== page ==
Interview with Around the World Racer Charlie Dalin

There are countless incredible stories of the recent Vendée Globe Race and perhaps the most compelling is that of runner-up Charlie Dalin. It’s a story of seamanship, perseverance and determination.
Charlie Dalin, a sailor, celebrates Vendée Globe finish
Charlie Dalin celebrates his Vendée Globe finish. A relentless push in the final 24 hours wasn’t enough to claim the race’s overall win. photo: Yvan Zedda/alea

The final results of the 2020‑21 Vendée Globe will forever have Yannick Bestaven as champion of the most competitive singlehanded round-the-world race—ever. One position below Bestaven in the rankings sits 36-year-old Charlie Dalin, the first of 33 starters to cross the finish line in Les Sables-d’Olonne, France. He could have won. He should have won. But he didn’t. It was one cruel and unexpected windshift—mere miles from the finish line in Les Sables-d’Olonne—that denied him his holy grail of solo sailing.

Dalin’s ascent to the top ranks is an amazing example of the opportunities available to France’s elite singlehanded sailors. Dalin, as a young and eager sailor long ago, once helped me prepare for my Mini Transat ­campaign in 2003. I had no idea then that he would someday race an IMOCA 60—on foils even—in the Vendée Globe. We hadn’t spoken since the Transat, but when connected by Zoom a few weeks after the finish, he was rested and eager to share his story.

Q: How did this Vendée Globe opportunity come your way?


A: I had been working really hard for some years and having some success. I was involved with Ericsson, the winning Volvo Ocean Race team [in 2009], and that was a really great experience. Then I was in Australia helping to build a 100-foot ­racing trimaran. I raced primarily the Figaro from 2011 to 2018. I got pretty good at that game, and when Apivia decided to mount a Vendée Globe ­campaign, they chose me to skipper.

Q: What an incredible opportunity.

A: Yes, nobody would ever pass up that. They chose me even though I had never been on an IMOCA before last year. They let me be really involved in the design and development of the boat, and they had a lot of faith in me from the very beginning.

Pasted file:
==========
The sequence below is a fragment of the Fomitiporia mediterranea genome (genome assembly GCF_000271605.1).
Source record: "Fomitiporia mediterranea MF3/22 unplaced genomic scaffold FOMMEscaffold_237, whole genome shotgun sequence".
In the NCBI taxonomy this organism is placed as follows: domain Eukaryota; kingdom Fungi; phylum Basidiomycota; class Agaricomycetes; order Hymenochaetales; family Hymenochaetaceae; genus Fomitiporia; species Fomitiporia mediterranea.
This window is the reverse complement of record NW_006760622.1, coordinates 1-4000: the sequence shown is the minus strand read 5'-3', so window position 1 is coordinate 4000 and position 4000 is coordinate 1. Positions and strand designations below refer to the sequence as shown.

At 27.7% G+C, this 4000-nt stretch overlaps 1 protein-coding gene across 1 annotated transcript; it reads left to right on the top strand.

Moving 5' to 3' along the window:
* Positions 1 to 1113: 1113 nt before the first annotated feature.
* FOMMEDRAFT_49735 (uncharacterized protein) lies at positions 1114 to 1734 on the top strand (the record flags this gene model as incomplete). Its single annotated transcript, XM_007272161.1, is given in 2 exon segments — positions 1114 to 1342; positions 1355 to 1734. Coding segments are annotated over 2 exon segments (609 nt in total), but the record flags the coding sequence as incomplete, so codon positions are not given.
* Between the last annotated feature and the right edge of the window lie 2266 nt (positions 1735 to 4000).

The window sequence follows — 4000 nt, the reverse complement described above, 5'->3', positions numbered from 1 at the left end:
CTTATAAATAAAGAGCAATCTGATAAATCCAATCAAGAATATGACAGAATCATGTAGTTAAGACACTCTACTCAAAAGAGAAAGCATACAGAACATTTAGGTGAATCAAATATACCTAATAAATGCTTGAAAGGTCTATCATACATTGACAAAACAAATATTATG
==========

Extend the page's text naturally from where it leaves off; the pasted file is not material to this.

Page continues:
Q: I would say their faith was well-justified. I imagine your being a naval architect allowed you to influence and be involved in the design process?

A: I was quite involved in the design of almost every detail of Apivia. With Guillaume Verdier as lead architect, we were one of the first designs of the new-generation larger-foil IMOCAs. It was really exciting, with a lot of unknowns. There were so many decisions to make. Sometimes the VPP would say one thing, but we did not always trust that to be 100 percent true. For example, at the last possible moment, we decided to move the foils farther forward. It turned out to be good, but at the time, we did not know. I was really involved in the cockpit but also the deck plan, the sail plan, and really, everything.

Q: Right out of the box, the boat performed well, and you won the Transat Jacque Vabre.


A: The boat had only been in the water less than three months, so it was a very busy time. I sailed as much as I could, but we also needed some time for the team to really finish the boat. I would sail on the weekend, so the shore team could rest, then turn the boat over. Sometimes I would sail at night so they could work on the boat during the day. But everything went really well. What is the opposite of a viscous cycle?

Q: A virtuous cycle?

A: Yes, that’s it. We never had any major breakages, so we could keep on sailing and improving the boat. We still had a few issues in the TJV, but we had a kind doldrums passage and managed to win the race.


Q: There were two major storms that knocked out a lot of the newer boats early in the race.